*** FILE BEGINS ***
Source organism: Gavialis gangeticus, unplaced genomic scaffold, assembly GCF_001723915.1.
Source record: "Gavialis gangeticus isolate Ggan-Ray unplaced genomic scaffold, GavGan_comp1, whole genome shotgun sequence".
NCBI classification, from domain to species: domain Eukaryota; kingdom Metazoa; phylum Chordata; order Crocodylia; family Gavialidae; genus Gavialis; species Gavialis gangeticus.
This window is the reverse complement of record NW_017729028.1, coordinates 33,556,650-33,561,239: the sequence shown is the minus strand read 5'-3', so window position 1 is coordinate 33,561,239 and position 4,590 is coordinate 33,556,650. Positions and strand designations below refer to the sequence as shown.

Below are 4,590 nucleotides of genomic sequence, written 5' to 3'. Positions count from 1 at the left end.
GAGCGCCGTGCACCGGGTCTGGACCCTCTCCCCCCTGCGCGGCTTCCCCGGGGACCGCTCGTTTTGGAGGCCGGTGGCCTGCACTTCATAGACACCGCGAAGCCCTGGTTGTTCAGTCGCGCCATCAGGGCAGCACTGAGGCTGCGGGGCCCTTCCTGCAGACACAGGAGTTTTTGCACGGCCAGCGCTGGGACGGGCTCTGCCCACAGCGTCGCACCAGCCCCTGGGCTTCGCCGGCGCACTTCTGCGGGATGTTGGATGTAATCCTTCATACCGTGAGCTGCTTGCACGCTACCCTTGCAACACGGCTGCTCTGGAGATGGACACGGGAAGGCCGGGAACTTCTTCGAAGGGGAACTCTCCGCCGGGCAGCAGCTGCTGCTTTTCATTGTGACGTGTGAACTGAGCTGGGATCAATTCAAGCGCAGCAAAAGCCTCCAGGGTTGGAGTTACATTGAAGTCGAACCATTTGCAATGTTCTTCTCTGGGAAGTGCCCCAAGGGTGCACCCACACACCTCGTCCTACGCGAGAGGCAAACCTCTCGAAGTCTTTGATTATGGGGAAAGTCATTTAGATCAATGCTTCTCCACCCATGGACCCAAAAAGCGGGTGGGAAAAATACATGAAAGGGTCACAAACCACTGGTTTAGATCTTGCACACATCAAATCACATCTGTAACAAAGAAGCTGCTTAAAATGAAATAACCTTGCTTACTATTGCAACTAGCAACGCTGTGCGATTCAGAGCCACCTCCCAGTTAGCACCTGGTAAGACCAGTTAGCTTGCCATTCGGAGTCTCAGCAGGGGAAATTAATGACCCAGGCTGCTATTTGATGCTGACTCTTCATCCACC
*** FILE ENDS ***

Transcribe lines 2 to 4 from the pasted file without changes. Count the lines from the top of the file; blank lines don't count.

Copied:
Source record: "Gavialis gangeticus isolate Ggan-Ray unplaced genomic scaffold, GavGan_comp1, whole genome shotgun sequence".
NCBI classification, from domain to species: domain Eukaryota; kingdom Metazoa; phylum Chordata; order Crocodylia; family Gavialidae; genus Gavialis; species Gavialis gangeticus.
This window is the reverse complement of record NW_017729028.1, coordinates 33,556,650-33,561,239: the sequence shown is the minus strand read 5'-3', so window position 1 is coordinate 33,561,239 and position 4,590 is coordinate 33,556,650. Positions and strand designations below refer to the sequence as shown.